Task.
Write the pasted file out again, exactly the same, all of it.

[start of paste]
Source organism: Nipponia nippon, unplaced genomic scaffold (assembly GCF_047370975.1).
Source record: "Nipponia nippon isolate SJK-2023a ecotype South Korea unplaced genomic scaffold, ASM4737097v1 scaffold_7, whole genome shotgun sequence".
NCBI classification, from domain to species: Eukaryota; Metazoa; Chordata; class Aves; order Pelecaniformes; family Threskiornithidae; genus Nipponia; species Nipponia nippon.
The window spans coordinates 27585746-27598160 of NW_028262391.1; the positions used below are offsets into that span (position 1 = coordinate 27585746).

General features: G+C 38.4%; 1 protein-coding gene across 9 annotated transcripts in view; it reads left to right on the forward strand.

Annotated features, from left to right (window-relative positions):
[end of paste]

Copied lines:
Source organism: Nipponia nippon, unplaced genomic scaffold (assembly GCF_047370975.1).
Source record: "Nipponia nippon isolate SJK-2023a ecotype South Korea unplaced genomic scaffold, ASM4737097v1 scaffold_7, whole genome shotgun sequence".
NCBI classification, from domain to species: Eukaryota; Metazoa; Chordata; class Aves; order Pelecaniformes; family Threskiornithidae; genus Nipponia; species Nipponia nippon.
The window spans coordinates 27585746-27598160 of NW_028262391.1; the positions used below are offsets into that span (position 1 = coordinate 27585746).

General features: G+C 38.4%; 1 protein-coding gene across 9 annotated transcripts in view; it reads left to right on the forward strand.

Annotated features, from left to right (window-relative positions):